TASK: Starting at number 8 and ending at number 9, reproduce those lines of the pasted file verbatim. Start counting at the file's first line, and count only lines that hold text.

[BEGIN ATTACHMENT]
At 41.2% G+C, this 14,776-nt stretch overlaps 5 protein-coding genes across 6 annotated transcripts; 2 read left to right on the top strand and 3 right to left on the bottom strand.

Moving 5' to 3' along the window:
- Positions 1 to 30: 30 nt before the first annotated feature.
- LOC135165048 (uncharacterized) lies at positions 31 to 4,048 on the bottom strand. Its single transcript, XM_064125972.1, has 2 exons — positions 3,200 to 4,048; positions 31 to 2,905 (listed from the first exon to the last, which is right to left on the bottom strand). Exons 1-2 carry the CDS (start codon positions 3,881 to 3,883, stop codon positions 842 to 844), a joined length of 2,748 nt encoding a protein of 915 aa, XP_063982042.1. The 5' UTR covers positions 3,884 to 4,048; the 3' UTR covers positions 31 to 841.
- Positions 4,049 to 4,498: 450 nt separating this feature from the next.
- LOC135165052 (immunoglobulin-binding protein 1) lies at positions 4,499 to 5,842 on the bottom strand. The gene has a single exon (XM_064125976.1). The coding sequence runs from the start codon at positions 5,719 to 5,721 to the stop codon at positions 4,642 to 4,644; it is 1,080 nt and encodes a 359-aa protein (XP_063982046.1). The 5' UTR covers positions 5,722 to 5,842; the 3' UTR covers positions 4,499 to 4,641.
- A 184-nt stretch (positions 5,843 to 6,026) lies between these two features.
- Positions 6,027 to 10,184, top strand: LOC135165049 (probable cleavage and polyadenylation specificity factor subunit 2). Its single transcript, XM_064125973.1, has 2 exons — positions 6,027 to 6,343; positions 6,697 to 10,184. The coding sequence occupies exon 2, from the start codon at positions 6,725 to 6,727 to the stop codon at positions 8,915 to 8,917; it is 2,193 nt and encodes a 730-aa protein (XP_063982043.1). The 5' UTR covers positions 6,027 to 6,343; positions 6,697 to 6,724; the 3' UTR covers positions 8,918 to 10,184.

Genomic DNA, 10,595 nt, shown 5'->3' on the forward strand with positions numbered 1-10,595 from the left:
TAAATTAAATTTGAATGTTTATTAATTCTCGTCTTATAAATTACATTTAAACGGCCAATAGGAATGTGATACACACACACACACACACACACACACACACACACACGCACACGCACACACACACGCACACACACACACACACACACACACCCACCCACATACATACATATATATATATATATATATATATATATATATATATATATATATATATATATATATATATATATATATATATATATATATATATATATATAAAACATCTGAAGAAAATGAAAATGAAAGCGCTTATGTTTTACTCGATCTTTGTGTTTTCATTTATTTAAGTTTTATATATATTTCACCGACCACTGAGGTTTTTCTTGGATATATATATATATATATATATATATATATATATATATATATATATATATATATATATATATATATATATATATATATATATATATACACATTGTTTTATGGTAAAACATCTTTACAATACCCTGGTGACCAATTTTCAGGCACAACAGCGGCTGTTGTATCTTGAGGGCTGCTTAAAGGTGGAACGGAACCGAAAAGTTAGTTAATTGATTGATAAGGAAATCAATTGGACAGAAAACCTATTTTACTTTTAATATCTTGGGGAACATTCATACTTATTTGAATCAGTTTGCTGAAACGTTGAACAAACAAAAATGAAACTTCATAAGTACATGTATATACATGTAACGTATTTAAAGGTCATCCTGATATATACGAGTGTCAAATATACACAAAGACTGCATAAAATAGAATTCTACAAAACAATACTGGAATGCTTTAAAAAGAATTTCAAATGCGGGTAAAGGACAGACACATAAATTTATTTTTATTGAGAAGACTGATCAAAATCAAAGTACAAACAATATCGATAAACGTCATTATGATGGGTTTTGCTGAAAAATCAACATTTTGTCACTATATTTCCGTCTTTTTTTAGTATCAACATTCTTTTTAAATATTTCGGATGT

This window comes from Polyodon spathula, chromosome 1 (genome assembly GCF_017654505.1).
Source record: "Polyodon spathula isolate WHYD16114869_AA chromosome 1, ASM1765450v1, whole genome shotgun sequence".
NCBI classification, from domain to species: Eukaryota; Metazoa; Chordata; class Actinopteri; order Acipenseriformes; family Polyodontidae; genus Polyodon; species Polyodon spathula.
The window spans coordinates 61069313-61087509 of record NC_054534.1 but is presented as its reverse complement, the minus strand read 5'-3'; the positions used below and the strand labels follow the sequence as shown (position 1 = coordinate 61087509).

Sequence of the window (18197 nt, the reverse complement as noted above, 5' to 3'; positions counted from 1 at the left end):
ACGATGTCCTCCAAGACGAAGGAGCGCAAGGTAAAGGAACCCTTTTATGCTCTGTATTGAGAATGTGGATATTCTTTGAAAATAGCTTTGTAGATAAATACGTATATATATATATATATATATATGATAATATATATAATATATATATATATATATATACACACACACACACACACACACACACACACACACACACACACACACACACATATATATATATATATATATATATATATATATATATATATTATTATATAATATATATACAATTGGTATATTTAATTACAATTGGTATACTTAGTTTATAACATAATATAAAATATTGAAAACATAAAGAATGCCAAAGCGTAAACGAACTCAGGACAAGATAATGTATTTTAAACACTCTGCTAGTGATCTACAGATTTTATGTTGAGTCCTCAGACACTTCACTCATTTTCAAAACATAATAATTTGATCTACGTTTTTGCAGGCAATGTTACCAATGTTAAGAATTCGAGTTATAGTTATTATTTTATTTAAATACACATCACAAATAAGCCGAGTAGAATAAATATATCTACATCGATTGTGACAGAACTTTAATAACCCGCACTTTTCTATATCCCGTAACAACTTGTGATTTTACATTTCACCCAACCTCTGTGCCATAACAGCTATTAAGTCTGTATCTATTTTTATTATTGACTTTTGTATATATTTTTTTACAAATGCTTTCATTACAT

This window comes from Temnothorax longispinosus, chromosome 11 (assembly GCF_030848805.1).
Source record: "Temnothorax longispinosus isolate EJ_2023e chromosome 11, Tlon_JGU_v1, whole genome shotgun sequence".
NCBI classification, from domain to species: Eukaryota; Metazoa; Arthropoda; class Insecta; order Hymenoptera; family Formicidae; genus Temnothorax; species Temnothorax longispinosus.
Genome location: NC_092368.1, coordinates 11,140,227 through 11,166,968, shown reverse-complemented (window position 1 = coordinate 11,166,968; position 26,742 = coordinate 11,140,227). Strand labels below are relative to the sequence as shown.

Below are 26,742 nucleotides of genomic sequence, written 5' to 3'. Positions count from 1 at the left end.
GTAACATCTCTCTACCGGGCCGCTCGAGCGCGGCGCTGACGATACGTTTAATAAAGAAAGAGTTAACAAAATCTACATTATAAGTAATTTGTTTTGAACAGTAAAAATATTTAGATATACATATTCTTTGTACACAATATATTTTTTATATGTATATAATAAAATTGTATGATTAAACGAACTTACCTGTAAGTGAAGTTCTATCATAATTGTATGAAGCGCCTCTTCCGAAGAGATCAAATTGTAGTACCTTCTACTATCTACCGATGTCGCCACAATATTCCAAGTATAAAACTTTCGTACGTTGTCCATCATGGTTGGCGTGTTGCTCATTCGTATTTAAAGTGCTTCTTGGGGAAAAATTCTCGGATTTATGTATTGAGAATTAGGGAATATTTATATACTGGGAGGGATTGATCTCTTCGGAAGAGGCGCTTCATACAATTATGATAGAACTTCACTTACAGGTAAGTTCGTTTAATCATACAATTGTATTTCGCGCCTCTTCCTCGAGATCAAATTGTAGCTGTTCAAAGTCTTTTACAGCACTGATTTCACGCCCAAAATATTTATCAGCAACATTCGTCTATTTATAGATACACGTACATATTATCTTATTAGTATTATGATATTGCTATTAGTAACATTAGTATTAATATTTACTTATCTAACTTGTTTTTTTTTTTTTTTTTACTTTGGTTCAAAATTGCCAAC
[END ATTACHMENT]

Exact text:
- Positions 6,027 to 10,184, top strand: LOC135165049 (probable cleavage and polyadenylation specificity factor subunit 2). Its single transcript, XM_064125973.1, has 2 exons — positions 6,027 to 6,343; positions 6,697 to 10,184. The coding sequence occupies exon 2, from the start codon at positions 6,725 to 6,727 to the stop codon at positions 8,915 to 8,917; it is 2,193 nt and encodes a 730-aa protein (XP_063982043.1). The 5' UTR covers positions 6,027 to 6,343; positions 6,697 to 6,724; the 3' UTR covers positions 8,918 to 10,184.

Genomic DNA, 10,595 nt, shown 5'->3' on the forward strand with positions numbered 1-10,595 from the left: